Date of Award

2002

Document Type

Thesis

Department

Political Science

First Advisor

Dr. Doug Reed

Third Advisor

Mr. Bryan Mckinney

Abstract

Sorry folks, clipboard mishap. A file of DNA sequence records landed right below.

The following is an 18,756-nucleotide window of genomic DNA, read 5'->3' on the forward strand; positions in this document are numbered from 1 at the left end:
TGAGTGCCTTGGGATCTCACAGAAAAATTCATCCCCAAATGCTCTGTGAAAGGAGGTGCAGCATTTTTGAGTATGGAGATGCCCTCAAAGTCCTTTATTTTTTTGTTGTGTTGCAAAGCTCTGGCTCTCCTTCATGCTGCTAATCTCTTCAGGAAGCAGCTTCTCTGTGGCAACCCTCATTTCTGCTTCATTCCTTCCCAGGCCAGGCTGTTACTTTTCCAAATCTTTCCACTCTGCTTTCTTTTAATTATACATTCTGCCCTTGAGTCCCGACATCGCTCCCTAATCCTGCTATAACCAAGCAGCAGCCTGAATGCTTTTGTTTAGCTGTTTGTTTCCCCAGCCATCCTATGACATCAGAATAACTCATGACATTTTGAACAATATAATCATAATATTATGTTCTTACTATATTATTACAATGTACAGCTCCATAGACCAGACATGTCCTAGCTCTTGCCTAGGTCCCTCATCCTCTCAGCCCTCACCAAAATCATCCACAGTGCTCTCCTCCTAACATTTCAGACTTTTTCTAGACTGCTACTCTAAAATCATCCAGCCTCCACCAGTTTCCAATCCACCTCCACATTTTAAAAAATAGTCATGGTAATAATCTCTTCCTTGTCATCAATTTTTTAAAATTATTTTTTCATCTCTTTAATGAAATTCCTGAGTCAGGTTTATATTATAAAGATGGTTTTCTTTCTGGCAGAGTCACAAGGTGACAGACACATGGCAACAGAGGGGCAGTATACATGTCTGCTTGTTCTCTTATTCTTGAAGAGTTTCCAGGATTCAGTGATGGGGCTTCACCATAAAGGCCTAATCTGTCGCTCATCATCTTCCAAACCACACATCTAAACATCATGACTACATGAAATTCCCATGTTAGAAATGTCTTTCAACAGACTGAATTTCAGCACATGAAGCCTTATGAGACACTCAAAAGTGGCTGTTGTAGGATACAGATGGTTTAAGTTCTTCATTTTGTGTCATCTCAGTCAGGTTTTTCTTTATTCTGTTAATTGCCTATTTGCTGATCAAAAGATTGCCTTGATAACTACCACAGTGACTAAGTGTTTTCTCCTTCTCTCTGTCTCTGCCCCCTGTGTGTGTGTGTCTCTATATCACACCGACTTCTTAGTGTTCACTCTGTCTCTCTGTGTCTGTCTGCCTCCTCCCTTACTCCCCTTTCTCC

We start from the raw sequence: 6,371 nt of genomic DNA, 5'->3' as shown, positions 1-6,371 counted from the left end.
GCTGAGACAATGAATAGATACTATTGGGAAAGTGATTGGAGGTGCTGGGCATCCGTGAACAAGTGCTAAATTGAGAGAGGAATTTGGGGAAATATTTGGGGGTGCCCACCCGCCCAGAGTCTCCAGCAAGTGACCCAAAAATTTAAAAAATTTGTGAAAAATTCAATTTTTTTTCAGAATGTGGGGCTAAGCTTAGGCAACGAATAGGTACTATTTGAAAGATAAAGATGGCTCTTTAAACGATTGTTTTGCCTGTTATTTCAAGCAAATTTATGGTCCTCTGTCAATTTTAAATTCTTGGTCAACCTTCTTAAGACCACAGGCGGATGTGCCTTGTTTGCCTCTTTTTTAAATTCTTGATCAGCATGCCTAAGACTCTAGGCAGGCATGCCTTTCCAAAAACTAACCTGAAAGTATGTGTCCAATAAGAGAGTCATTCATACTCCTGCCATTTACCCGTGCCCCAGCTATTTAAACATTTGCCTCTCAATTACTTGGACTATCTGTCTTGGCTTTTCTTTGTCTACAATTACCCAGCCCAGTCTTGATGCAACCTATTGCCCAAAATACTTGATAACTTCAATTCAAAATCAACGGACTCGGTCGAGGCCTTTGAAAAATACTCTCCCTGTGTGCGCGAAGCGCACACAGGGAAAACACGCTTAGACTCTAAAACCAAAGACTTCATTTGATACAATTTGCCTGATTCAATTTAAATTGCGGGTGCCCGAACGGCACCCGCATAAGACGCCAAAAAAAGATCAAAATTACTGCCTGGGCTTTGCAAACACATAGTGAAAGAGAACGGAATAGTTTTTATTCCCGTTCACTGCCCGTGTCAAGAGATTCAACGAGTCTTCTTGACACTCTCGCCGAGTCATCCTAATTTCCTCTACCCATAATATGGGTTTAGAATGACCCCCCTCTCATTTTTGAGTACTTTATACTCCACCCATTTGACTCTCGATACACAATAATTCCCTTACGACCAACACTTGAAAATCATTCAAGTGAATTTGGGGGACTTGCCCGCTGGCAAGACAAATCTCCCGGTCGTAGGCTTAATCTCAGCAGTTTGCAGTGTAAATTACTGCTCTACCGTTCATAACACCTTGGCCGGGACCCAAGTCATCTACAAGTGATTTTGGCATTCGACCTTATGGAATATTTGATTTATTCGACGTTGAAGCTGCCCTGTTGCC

Title IX has, in this day, become a topic that is both controversial and confusing. Nearly anyone in the United States today that is moderately well informed is able to relate something about Title IX and its effects. In response to an inquiry of the nature of Title IX, some would answer that Title lX is the law that requires colleges to have an equal number of athletics teams for men and women. Another person might answer that Title IX is a law that has promoted women's sports to new heights, culminating in the American victory at the Women's World Cup in 1999. A third person could reply that Title IX guarantees women the right to participate in athletics in college. Yet another person, in answer to the previous question, would angrily reply that Title IX is the thing that is rapidly, across the country, destroying men's college athletic teams that produce little revenue, such as wrestling, swimming, and cross country. It is certain that Title IX produces a wide range of feeling from citizens across the country. Much of this wide range of feeling can be blamed on the common misinformation to be found everywhere, even in major media outlets. Proponents on both s ides of the issue strongly push the parts of Title IX law that reinforce their stance. The various sources for the regulations concerning Title IX law allow nearly everyone to be right in their opinion. It is only when one pieces together all the inputs to Title IX that a true understanding can begin to form. This study seeks to piece together this variety of information and form it into an understandable whole. It will also address the current state of affairs in Arkansas intercollegiate athletics, an arena that is not without its share of Title IX controversy. It is my hope that, at the end of this research, a more understandable and unbiased accounting of Title IX and its effects may be produced.

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